Tag Archives: Agroecology

Valley crops fall victim to water-mold blight

Even in the risky world of farming, a particularly nasty risk is Phytophthora, whose very name sounds scary.

A water-mold blight that can kill entire crops of pumpkins, cucumbers or peppers, Phytophthora capsici is especially problematic because once its spores get into soil, they remain there for years, dormant until the next heavy rains. (Unlike its more common cousin, late blight, capsici’s spores are transmitted by water, not wind.)

“It can take out 100 percent of their crop,” said Katie Campbell-Nelson, UMass Extension vegetable specialist. “There’s a few farmers around here who really specialize in butternut squash, and they’re at particular risk. This is a really big problem for them.”

watermoldBy all accounts, relatively dry conditions this spring and summer kept it from being a particularly bad Phytophthora year around the Pioneer Valley, but farmers such as Mike Wissemann in Sunderland and Peter Melnick in Deerfield reported losses this year.

“We’re running out of places. If you have the right weather conditions, it can rear its ugly head,” even a decade after a field was infected, said Melnick, who said his Bar-Way Farm lost about four of 10 acres planted in butternut squash, after the low-lying field got 4 or 5 inches during one warm September spell. “It’s getting to be a real challenge.”

That challenge is likely to become more intense, with good cropland limited and New England projected to become more susceptible to heavy rain events, with warmer temperatures because of climate change, according to Campbell-Nelson.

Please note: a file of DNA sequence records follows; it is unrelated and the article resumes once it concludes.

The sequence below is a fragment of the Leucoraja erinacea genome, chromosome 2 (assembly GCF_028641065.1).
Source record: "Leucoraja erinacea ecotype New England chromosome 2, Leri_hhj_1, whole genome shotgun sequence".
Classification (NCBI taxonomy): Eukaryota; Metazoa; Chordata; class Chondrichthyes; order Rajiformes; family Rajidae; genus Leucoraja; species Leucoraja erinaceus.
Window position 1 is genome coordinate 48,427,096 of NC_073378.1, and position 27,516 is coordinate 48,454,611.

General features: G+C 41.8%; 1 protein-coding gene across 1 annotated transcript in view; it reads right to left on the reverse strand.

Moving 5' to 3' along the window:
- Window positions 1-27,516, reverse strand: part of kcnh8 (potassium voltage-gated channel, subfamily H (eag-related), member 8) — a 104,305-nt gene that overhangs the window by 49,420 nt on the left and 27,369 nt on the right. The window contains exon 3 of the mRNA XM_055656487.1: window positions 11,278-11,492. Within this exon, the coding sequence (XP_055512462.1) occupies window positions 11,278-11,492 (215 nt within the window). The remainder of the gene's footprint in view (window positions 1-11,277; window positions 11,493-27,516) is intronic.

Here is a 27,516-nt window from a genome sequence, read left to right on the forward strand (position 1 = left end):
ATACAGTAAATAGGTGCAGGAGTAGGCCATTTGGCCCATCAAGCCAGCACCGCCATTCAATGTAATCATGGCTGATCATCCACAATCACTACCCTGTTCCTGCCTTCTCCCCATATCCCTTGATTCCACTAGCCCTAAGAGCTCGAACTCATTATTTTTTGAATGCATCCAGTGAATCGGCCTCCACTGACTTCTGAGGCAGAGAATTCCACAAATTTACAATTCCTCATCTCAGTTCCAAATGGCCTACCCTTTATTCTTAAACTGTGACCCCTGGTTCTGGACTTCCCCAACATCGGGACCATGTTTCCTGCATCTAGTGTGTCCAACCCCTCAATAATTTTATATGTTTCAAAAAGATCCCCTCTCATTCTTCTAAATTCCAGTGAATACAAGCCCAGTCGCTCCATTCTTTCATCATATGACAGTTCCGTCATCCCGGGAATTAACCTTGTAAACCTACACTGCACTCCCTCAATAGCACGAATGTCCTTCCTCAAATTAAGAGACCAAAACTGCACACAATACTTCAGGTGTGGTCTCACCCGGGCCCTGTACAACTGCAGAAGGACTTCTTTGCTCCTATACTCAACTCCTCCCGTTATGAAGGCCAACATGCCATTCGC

But one ray of hope could come from Campbell-Nelson’s test planting of “Caliente” brown mustard as a bio-fumigant cover crop at the UMass Crop Research and Education Farm in South Deerfield.

The brown mustard, chopped up and worked into the soil at the proper time, got the same reaction that Wasabi might draw from someone whose nose was “burned” by the release of the gas it generates, the researcher said with a laugh.

Her test this year of Brassica juncea mustard, measured against control plots of oats on infected soil in the greenhouse, showed it suppressed the disease.

“I got samples of Phytophthora that had been taken from fields around here,” she said. “There are several mating types, so I wanted to make sure we got a good sample of the disease we have in this area.”

Then she inoculated each pot with active “zoospores, which were swimming. If they had a host, they were going to find it. I was creating a disease triangle perfect for the disease: I flooded those peppers, I soaked them, I put the disease in there. I really wanted to see if I could kill those plants.”

The peppers eventually had fewer symptoms of the blight and lived longer, but Campbell-Nelson acknowledged that since it is harder under natural conditions to be certain the mustard is incorporated into the soil during active zoospore, or even semi-active sporangia cycles, it’s probably important to do repeated plantings.

Because the mustard cover — which has no commercial value, especially because it’s chopped into the soil — is from the same Brassica family as kale, it is unlikely to be used by diversified Pioneer Valley growers who want to rotate their fields to other kinds of crops.

And even with repeat cover-crop plantings, mustard is not likely to work wonders by itself, but should be seen as part of what Campbell-Nelson calls a “holistic solution” that also includes reduced tilling, well-drained soils, raised beds and rotating the Phytophthora-susceptible hosts with other crops.

“You should do everything,” she said. “This should be part of integrated management rather than relying on any one method. Never rely on any one method.”

‘No silver bullet’

Wissemann, one of a handful of area farmers who has tried using mustard as a bio-fumigant, reported after losing a pumpkin crop at his Warner Farm to the blight, “There’s no silver bullet, but it helps.”